Cautious customers are turning from credit cards to cash and debit cards to better manage their finances research from the BRC showed.

The retail trade body also slammed banks for charging “unjustifiably-high” processing payments.

The study revealed that the proportion of transactions using credit cards in 2010 fell by 12.9% while the proportion involving debit cards rose by 15.8%.

Cash was involved in a smaller proportion of transactions than in the previous year earlier but that represented a greater proportion of overall retail spending as the average cash transaction increased by 13% to £12.93.

However, the BRC highlighted that retailers taking part in the survey paid out £659 million in fees for payment processing and cash collection. On average, each retailer paid 1.7 pence per cash transaction to have the money transported and banked, while the average charge for processing a credit card payment was 37.1 pence and debit cards averaged 9.2 pence.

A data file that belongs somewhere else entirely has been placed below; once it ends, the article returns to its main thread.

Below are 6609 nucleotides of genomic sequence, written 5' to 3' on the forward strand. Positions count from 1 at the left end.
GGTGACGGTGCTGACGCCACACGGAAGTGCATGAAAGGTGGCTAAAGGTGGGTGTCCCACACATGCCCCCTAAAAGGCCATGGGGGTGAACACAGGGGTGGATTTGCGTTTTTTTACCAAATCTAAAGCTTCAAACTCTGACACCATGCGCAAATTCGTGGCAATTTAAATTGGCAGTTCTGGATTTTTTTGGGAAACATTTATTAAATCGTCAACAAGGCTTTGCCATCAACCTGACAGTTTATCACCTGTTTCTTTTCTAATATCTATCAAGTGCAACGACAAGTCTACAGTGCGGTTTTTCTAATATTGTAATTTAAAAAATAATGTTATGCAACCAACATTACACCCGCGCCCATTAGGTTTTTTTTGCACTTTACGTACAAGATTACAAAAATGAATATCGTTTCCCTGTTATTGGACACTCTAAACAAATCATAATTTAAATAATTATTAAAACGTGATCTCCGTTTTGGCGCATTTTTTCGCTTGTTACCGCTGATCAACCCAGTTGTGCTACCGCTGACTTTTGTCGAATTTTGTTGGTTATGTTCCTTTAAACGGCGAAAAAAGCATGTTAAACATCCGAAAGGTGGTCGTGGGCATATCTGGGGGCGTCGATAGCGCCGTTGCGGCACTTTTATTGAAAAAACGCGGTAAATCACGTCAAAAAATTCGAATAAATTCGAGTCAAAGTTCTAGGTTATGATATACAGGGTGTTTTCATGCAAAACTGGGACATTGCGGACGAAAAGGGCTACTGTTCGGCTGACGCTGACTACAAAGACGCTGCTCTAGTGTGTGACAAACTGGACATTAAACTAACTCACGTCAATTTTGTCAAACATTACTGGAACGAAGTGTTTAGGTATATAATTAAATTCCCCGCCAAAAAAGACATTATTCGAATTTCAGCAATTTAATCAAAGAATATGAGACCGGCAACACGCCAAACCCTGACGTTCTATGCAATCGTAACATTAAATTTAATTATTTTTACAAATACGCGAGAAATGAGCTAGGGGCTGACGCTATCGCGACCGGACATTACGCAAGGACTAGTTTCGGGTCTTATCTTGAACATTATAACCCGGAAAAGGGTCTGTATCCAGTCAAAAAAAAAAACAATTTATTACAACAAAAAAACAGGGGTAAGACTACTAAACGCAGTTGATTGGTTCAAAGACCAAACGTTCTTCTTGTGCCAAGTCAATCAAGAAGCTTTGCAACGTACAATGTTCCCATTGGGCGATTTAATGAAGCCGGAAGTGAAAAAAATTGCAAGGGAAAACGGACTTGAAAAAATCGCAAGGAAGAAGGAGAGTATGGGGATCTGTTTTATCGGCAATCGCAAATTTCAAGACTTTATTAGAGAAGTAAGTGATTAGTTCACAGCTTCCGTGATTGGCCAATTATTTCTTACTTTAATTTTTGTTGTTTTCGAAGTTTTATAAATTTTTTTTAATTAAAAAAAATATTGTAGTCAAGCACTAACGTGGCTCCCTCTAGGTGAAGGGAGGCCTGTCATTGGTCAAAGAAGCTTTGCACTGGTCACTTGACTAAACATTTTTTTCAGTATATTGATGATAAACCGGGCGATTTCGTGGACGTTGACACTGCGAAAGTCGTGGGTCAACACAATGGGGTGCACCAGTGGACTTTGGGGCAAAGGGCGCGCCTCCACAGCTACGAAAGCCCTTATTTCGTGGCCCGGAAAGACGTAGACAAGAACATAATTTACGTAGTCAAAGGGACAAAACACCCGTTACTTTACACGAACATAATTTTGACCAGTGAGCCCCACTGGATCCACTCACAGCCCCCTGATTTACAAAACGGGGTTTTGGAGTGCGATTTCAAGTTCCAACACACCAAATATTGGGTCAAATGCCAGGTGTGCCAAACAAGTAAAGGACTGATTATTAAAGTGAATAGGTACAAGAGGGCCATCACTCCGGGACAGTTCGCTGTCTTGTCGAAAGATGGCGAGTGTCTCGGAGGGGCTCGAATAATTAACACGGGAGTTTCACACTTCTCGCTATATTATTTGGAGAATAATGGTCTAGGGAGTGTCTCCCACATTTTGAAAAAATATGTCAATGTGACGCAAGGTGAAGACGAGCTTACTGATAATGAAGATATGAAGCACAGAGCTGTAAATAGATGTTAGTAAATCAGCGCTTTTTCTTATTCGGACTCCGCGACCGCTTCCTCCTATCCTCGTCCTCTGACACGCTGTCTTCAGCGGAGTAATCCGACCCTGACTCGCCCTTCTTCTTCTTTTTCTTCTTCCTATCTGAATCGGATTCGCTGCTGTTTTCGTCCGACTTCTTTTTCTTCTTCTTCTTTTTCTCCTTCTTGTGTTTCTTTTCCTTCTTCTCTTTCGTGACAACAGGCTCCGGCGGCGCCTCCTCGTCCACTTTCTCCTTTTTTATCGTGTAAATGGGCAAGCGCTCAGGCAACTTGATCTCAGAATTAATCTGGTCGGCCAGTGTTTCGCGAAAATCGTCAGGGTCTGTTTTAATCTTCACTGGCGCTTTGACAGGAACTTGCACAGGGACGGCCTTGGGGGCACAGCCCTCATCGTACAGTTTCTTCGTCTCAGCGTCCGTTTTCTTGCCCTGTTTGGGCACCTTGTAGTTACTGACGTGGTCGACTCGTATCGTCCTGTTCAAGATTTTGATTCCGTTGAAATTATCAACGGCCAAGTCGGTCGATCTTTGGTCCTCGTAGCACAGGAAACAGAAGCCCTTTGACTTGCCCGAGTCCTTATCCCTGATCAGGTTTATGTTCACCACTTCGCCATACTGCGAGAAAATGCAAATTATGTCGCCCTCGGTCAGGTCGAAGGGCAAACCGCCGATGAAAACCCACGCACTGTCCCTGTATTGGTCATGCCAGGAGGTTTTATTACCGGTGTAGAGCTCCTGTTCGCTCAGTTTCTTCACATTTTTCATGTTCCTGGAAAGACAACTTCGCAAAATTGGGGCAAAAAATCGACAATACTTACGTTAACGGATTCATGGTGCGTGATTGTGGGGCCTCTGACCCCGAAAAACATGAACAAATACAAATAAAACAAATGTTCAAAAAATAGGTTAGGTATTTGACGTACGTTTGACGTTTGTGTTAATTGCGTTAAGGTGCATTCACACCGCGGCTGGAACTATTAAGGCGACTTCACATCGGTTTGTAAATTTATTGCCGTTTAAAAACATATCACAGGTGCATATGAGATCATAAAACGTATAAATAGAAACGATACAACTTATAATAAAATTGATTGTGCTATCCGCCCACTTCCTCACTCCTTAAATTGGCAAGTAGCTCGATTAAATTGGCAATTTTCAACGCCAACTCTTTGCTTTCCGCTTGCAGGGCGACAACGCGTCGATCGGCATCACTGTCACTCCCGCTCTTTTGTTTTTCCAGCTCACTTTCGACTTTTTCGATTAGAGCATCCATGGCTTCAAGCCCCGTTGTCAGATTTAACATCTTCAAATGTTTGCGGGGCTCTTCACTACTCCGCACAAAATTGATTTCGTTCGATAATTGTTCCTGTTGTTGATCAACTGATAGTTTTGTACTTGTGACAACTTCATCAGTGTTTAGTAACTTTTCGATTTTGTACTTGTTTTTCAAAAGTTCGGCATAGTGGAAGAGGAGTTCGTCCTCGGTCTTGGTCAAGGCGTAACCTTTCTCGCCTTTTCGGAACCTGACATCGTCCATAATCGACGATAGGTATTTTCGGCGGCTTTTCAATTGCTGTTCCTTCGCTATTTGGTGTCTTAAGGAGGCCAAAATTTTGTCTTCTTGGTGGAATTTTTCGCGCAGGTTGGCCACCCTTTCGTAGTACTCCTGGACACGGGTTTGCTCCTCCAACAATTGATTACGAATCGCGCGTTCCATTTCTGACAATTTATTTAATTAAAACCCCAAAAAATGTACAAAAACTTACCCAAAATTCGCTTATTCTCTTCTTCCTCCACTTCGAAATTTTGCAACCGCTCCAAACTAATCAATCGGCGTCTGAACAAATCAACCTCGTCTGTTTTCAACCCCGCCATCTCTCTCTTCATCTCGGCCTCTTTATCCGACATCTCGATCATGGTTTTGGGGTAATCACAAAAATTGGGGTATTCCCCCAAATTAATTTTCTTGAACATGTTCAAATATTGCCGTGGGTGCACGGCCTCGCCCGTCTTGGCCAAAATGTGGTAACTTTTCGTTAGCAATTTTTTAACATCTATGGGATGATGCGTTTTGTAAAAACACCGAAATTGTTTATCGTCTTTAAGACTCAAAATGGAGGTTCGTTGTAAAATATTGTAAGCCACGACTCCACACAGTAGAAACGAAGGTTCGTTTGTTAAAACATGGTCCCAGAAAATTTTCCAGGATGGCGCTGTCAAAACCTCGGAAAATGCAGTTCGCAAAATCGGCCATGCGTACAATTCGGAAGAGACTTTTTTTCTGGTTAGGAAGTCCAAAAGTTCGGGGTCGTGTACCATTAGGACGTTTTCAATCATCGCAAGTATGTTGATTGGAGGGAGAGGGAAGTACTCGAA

Cash was used in 55% of transactions (11.5% of retailers’ payment costs), credit cards in only 10% of transactions (44.5% of retailers’ costs) and debit cards in 34% of transactions (37.5% of retailers’ costs).

With fraud losses down 37% through investment in new technology, BRC director general Stephen Robertson warned: “Hard-pressed customers are switching to cash and debit cards for the reassurance that they can’t spend what they haven’t got. At the same time, use of credit cards has dropped sharply. Cash remains king – used for more than half of all retail payments.

 “But unjustifiably-high payment charges are still being taken from retailers. Reducing the charges banks impose so they genuinely reflect the actual costs involved in processing these transactions is the right answer.” 

The BRC’s annual Cost of Payment Collection Survey includes findings from over 8bn transactions in stores and online, representing 60% of total UK retail sales, the largest proportion of UK retailing the survey has covered since it began in 1999. Total UK retail spending in 2010 was £292 billion.